The name Kalanchoe — pronounce it either ka-lan-KO-ee or ka-lan-CHO-ee and you’ll be just fine — may sound strange and foreboding and, if truth be told, some of the plants included in this genus are precisely that. Kalanchoe ‘Fang,’ for example, has toothy growths extruding from its leaf surfaces, just in time for Halloween. Kalanchoe thyrsiflora has a series of rainbow colored paddles rising up from the ground on four foot stems. And Kalanchoe sexangularis suddenly appears, in a sunny spot, with a reddish burgundy glow, as though it were deposited in the garden by an extra-terrestrial being. Its Latin species name of sexangularis has to do with its stems, which supposedly have six (in Latin, sex means six) angles (angularis) but, in reality, it has square, not hexangonal, stems.
The name Kalanchoe has two possible derivations. According to most authorities on the subject of plant name origins, kalanchoe is composed of two Chinese words — kalan chauchy — which mean “that which falls, grows,” and refers to the fact that tiny plantlets, with baby roots attached, are produced on the leaf margins of certain Kalanchoe species. When they fall from the leaves, these plantlets root where they drop and eventually grow into full fledged adult specimens. Mother of thousands (Kalanchoe daigremontiana) is the classic species for illustration of this phenomenon. Alternatively, some botanists claim that Kalanchoe comes from two Hindi words — ‘kalanka’ meaning rust and ‘chaya’meaning glossy, a reference to the glossy red leaves of a particular species from India.
Aside from its curious name and the reproductive habit of certain of its species, Kalanchoe is distinguished by the fact that nearly half of its 125 species are native to Madagascar, a large island nation off the southeast coast of Africa. Islands tend to have their own distinctive flora or endemic species due to their isolation and specific soil and climate conditions. Endemic, whether plant or animal, is a word used to describe any species whose habitat is restricted to a single place on earth, and nearly all the Madagascar kalanchoe species are endemic to that island.
To find endemic plants, however, you do not have to travel to Madagascar. You need only take a ferry to Catalina and other Channel Islands to gaze upon a treasure trove of endemics, including island bush poppy (Dendromecon harfordii), with blue grey leaves and sulfur yellow blooms, Santa Cruz Island ironwood (Lyonothamnus floribundus ssp. aspleniifolius), recognizable by its mahogony red, exfoliating bark, vertically pronounced growth habit, and handsomely toothed foliage, and St. Catherine’s lace (Eriogonum giganteum), a gargantuan shrub growing up to eight feet tall with grey foliage that is smothered with a blinding display of rosy-pink parasol pannicles of blooms in spring and summer. As a matter of fact, according to those tending the UC Botanical Garden in Berkeley, of the 3,400 plus California native plants, one-third are endemic to this state.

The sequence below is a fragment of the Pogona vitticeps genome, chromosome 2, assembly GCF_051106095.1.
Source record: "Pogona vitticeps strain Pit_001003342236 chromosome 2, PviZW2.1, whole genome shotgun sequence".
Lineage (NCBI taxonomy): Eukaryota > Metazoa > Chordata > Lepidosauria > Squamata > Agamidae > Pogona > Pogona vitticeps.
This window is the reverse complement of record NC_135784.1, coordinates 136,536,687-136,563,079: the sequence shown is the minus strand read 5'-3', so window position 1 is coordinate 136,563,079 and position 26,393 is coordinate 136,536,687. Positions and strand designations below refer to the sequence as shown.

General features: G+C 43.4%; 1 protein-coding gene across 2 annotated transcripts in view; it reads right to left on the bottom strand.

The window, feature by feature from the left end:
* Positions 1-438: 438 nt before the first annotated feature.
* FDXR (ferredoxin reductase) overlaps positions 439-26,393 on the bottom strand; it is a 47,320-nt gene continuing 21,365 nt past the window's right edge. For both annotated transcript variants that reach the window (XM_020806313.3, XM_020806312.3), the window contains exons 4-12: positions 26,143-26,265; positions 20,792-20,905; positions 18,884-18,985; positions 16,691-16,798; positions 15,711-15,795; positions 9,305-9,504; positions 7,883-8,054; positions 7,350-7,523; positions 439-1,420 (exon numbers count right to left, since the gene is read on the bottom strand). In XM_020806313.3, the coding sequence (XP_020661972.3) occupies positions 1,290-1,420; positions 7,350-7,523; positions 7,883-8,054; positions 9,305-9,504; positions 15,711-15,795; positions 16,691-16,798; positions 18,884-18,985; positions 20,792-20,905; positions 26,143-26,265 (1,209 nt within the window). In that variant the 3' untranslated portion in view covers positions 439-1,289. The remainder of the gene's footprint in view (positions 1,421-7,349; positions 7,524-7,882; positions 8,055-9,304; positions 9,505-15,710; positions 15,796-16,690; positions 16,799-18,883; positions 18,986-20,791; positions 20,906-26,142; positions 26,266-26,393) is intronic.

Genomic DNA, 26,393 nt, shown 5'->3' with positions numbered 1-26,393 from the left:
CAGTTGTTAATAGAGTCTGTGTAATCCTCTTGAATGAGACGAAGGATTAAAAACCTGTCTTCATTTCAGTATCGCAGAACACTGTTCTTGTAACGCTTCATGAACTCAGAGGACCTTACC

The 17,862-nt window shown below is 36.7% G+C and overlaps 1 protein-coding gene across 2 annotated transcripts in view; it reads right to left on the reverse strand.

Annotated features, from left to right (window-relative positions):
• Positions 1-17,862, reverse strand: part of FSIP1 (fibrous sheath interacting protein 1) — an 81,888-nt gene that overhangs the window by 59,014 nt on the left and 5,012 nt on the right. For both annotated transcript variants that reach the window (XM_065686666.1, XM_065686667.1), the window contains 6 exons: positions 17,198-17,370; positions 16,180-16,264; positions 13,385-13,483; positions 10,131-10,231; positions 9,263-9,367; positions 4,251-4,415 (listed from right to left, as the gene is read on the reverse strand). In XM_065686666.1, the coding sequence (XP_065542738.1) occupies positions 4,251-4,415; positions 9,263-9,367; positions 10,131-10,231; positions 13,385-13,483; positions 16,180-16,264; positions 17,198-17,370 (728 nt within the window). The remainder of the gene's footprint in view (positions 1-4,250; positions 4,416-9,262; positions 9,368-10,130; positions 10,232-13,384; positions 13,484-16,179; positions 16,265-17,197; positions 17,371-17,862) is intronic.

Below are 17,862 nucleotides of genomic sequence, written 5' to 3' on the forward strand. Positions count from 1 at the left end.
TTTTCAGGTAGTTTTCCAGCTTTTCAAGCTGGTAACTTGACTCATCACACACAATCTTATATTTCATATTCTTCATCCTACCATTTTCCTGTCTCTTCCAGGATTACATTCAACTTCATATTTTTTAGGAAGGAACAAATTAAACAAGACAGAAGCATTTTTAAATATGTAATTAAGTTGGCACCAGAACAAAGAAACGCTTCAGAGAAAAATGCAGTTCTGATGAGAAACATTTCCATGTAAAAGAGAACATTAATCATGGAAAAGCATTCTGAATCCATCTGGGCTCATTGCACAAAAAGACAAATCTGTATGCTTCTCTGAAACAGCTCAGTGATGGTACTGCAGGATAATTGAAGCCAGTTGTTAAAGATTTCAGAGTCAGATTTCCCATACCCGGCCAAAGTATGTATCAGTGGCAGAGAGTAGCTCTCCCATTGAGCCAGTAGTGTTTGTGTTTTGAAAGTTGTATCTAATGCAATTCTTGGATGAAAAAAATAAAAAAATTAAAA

Getting back to kalanchoe, certain species are toxic and grazing animals have been known to become sick after chewing them. Perhaps it is for this reason that the kalanchoes I recently planted were unmolested in a neighborhood where dozens of cats roam free. Along with the kalanchoes, I planted echeverias and aloes and these showed signs of serious chewing. The kalanchoes, however, were left alone and it would appear that cats, at least, have a sixth sense about the phytotoxicity of my Madagascar imports, eschewing to chew on them.
The best known member of this group is florists’ kalanchoe (Kalanchoe blossfeldiana). You can find it blooming at any time but it really comes into its own in fall and winter, when it is found in holiday displays in florist shops. Flowers are every color except blue and there are varieties with double flowers which look just like miniature roses.
Panda plant (Kalanchoe tomentosa) is a real charmer with its furry foliage and little brown spots on its leaf tips. Kalanchoe pumila has gray foliage with pink flowers. It is appropriate not only for a succulent garden but for containers and hanging baskets. For years, Kalanchoe pumila was planted en masse in the Getty Center garden adjacent to the azalea maze at the center of a pool at the garden’s southern end.
One caveat on planting kalanchoes: although they are highly drought tolerant, most are frost sensitive so if you are planting them outdoors, select the biggest specimens you can afford since large plants have a better chance of making it through a freeze than small ones.
Tip of the Week: You think you know something about a plant and then you suddenly realize that a huge gap in your knowledge prevented you from appreciating its finer qualities. Take snapdragons (Antirrhinum majus) for example. And here, too, the Halloween motif is appropriate. If you just allow your snapdragon flowers to fade, seed capsules resembling little skulls will form. Inside those skulls, you will find the tiniest black seeds. You can either put them in an envelope for later planting, or just drop them then and there in the garden and wait for them to sprout in late winter or early spring. There is really no need to cover the seeds unless you want to dust a little compost over them. In any case, they are bound to find their own way since they are Mediterranean plants and really should feel right at home in Southern California, one of the four places — the other three being Chile, South Africa, and Southwest Australia — whose climate closely resembles a Mediterranean one.
There is something else you can do this time of year: take cuttings from your snapdragons and stick them in well-drained soil, whether in pots or in the ground. There is a good chance they just might root. You see, snapdragons are actually perennial plants, although they are typically grown as annuals.